Field Sobriety Test vs. Breathalyzer: Differences Explained Simply

Understanding the difference between a field sobriety test vs. a breathalyzer can help you protect your rights. A field sobriety test is something that officers may administer when they pull you over because they think you’re under the influence of drugs or alcohol. For example, they might ask you to say the alphabet backward or stand on one leg. 

A breathalyzer is a machine you blow into and receive an estimate of how much alcohol might be in your system. A breathalyzer is one of the many tools the cops may use in a sobriety test. However, these field tests are known for being inaccurate. Because of this, blowing over the legal limit or failing other sobriety tests doesn’t necessarily mean the cops have sufficient evidence to arrest or convict you.

When the cops arrest you for a DUI, it’s imperative to take proactive steps to protect your rights and set up a solid defense. At Veitch Ault Defense, our King County DUI attorney has fought for the accused for over 20 years. We have the tools to comb through the record and find flaws in the field sobriety or breathalyzer test the cop used to arrest you in the first place. We can’t promise a particular outcome, but we can put in the work to help reduce or dismiss the charges against you.

Is a Field Sobriety Test the Same as a Breathalyzer?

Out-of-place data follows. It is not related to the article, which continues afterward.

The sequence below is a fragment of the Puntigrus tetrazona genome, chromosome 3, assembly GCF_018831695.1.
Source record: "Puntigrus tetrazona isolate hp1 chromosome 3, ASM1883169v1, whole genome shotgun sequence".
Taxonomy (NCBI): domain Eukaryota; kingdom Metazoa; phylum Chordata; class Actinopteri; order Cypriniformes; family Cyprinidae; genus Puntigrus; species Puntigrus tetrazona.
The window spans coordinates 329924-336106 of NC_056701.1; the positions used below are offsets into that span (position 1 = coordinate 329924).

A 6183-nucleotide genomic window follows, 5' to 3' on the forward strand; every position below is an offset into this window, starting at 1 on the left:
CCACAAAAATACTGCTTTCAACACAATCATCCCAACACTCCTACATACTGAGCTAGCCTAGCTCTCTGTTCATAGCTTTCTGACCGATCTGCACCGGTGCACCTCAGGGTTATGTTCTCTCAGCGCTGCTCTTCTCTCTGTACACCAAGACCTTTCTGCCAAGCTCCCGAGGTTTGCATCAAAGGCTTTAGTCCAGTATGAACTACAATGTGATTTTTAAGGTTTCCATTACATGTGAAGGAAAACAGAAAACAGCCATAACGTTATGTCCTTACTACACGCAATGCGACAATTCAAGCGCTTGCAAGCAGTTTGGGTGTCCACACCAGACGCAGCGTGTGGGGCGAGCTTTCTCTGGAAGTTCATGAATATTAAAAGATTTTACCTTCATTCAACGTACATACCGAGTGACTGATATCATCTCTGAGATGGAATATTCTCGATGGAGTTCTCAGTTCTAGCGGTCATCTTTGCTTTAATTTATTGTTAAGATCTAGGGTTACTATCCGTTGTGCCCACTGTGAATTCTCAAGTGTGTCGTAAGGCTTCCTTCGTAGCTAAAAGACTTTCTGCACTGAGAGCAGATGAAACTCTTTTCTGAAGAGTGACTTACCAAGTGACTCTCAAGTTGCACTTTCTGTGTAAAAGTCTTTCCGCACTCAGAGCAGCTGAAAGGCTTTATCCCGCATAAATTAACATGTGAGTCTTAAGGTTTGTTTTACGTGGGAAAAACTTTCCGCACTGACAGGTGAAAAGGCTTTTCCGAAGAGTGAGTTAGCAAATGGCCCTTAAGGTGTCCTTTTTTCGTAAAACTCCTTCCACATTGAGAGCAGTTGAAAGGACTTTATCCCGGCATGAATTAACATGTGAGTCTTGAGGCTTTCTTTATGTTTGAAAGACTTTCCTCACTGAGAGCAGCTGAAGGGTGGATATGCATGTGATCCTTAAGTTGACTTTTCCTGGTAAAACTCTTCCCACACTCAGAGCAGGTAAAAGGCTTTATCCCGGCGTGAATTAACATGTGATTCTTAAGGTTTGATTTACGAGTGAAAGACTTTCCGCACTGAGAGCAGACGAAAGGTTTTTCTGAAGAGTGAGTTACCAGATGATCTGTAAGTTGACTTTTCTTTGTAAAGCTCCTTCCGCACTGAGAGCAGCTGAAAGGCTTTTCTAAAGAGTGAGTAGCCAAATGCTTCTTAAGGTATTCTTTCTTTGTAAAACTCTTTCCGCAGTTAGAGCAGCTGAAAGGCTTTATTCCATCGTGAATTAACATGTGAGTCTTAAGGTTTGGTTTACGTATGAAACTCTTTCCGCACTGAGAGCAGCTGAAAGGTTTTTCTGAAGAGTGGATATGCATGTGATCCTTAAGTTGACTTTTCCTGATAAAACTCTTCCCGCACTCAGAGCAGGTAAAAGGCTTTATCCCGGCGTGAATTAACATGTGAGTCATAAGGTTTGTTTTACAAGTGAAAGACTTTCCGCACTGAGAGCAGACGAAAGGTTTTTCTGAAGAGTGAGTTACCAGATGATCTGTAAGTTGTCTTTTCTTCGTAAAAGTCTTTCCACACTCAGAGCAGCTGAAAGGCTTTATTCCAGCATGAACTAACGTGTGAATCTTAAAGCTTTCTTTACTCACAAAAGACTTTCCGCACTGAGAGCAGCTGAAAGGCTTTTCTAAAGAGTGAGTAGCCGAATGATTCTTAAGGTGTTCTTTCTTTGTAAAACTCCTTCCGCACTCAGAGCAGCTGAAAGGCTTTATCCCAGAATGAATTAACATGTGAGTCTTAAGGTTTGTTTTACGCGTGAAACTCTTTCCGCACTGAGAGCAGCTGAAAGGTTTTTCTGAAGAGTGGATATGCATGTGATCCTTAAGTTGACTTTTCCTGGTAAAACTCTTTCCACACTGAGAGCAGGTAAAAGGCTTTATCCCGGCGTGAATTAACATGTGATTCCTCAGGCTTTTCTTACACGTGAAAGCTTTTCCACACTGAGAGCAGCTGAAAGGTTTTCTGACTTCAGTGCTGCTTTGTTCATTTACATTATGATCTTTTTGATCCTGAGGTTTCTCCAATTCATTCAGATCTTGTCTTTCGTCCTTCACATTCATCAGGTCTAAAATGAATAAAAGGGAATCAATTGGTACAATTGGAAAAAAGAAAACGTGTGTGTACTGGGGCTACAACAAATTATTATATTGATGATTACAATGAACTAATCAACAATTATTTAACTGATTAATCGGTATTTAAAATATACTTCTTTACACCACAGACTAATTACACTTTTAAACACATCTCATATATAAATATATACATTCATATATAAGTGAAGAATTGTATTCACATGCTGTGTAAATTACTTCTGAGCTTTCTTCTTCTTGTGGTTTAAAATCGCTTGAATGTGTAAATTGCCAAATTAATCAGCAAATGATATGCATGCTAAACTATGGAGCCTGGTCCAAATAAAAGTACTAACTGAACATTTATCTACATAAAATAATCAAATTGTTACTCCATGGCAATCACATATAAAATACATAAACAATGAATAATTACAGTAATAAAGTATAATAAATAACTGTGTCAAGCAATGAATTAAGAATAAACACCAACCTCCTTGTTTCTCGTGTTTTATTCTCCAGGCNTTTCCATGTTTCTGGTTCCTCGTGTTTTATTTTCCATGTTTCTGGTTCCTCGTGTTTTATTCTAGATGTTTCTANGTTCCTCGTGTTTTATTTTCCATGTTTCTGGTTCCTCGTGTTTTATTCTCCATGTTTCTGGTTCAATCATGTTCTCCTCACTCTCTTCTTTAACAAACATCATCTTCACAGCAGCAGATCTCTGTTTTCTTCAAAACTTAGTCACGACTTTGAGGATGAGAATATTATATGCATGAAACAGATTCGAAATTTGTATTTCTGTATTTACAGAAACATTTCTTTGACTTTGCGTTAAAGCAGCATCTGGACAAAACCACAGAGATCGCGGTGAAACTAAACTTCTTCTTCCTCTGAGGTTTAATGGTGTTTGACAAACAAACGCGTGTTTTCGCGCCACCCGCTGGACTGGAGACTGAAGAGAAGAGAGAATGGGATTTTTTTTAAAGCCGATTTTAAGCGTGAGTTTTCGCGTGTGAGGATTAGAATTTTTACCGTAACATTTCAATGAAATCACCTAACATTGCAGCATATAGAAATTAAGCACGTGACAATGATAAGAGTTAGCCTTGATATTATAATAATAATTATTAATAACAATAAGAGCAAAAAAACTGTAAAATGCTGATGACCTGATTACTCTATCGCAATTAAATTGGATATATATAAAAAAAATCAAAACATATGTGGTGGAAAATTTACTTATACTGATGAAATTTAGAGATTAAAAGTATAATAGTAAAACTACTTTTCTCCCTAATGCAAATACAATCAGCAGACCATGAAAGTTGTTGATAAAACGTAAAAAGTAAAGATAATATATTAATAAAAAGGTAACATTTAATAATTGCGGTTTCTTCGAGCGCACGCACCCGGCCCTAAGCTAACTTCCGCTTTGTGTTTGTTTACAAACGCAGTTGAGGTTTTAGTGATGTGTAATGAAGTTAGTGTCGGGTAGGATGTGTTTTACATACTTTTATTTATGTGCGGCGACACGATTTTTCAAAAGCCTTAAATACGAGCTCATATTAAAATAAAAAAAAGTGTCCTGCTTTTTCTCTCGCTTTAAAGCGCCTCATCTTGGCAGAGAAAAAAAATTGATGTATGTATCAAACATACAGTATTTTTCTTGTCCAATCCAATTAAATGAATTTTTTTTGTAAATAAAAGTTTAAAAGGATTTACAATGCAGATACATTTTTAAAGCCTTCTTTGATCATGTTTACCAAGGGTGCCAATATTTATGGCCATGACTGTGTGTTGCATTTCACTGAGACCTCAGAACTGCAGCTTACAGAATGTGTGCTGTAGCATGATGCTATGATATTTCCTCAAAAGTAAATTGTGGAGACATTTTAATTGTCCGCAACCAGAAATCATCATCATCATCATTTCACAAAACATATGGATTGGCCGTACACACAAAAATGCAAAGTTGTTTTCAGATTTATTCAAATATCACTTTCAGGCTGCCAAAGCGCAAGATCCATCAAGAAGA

A field sobriety test refers to a range of tools cops use to figure out if you are under the influence of drugs or alcohol. For example, the cops may observe your behavior to see if you slur your words or can’t stand up straight. Likewise, they may have you try to walk in a straight line or bend down and pick something up. 

If you fail these tests, the cops may take it further and ask you to take a breathalyzer. A breathalyzer is a small machine that you blow into. It measures how much alcohol is in your breath and uses that to calculate your blood alcohol concentration or BAC. 

If you refuse the breathalyzer or you blow over a certain level, the cops may use this to justify officially arresting you. Under Washington Law, the government can use several different tests to measure the amount of alcohol or drugs in your system. For example, they can have you take a blood or urine test to see how much alcohol or THC you have in your body. When the cops arrest you and take you to the station to be booked, they may ask (or require) you to participate in these other tests. 

Why Do Police Use Field Sobriety Tests Instead of a Breathalyzer?

The cops use field sobriety tests to get an informal and preliminary idea of how intoxicated they think you are. They may start with unscientific measurements—e.g., how you’re walking or talking—to form the reasonable suspicion needed to ask you to submit to other tests. For example, if you slur your words or smell like alcohol, police may use this information to move on to a breathalyzer. If this leads to an arrest, they may ask you to give a blood or urine sample at the station.